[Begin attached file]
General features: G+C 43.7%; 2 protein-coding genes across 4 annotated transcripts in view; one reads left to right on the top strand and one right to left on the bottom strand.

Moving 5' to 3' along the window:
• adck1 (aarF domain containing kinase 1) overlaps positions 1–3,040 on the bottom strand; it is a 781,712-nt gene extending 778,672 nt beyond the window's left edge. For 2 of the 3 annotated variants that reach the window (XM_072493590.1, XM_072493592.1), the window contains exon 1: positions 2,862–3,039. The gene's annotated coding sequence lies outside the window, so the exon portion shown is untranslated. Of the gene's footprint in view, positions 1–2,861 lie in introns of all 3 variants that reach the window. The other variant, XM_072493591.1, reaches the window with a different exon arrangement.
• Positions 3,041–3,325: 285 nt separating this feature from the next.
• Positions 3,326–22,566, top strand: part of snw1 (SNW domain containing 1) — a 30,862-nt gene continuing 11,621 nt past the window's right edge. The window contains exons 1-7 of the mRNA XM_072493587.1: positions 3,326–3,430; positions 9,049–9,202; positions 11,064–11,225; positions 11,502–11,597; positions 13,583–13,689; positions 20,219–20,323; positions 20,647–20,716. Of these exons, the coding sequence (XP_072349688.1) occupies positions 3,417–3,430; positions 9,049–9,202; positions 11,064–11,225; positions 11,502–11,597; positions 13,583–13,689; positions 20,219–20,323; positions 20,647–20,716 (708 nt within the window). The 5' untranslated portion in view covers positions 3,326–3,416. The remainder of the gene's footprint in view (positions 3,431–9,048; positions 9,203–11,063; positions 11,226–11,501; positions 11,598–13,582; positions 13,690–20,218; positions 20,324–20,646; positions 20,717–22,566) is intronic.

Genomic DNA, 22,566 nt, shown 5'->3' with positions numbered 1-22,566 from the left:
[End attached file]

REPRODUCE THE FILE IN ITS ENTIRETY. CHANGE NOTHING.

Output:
General features: G+C 43.7%; 2 protein-coding genes across 4 annotated transcripts in view; one reads left to right on the top strand and one right to left on the bottom strand.

Moving 5' to 3' along the window:
• adck1 (aarF domain containing kinase 1) overlaps positions 1–3,040 on the bottom strand; it is a 781,712-nt gene extending 778,672 nt beyond the window's left edge. For 2 of the 3 annotated variants that reach the window (XM_072493590.1, XM_072493592.1), the window contains exon 1: positions 2,862–3,039. The gene's annotated coding sequence lies outside the window, so the exon portion shown is untranslated. Of the gene's footprint in view, positions 1–2,861 lie in introns of all 3 variants that reach the window. The other variant, XM_072493591.1, reaches the window with a different exon arrangement.
• Positions 3,041–3,325: 285 nt separating this feature from the next.
• Positions 3,326–22,566, top strand: part of snw1 (SNW domain containing 1) — a 30,862-nt gene continuing 11,621 nt past the window's right edge. The window contains exons 1-7 of the mRNA XM_072493587.1: positions 3,326–3,430; positions 9,049–9,202; positions 11,064–11,225; positions 11,502–11,597; positions 13,583–13,689; positions 20,219–20,323; positions 20,647–20,716. Of these exons, the coding sequence (XP_072349688.1) occupies positions 3,417–3,430; positions 9,049–9,202; positions 11,064–11,225; positions 11,502–11,597; positions 13,583–13,689; positions 20,219–20,323; positions 20,647–20,716 (708 nt within the window). The 5' untranslated portion in view covers positions 3,326–3,416. The remainder of the gene's footprint in view (positions 3,431–9,048; positions 9,203–11,063; positions 11,226–11,501; positions 11,598–13,582; positions 13,690–20,218; positions 20,324–20,646; positions 20,717–22,566) is intronic.

Genomic DNA, 22,566 nt, shown 5'->3' with positions numbered 1-22,566 from the left: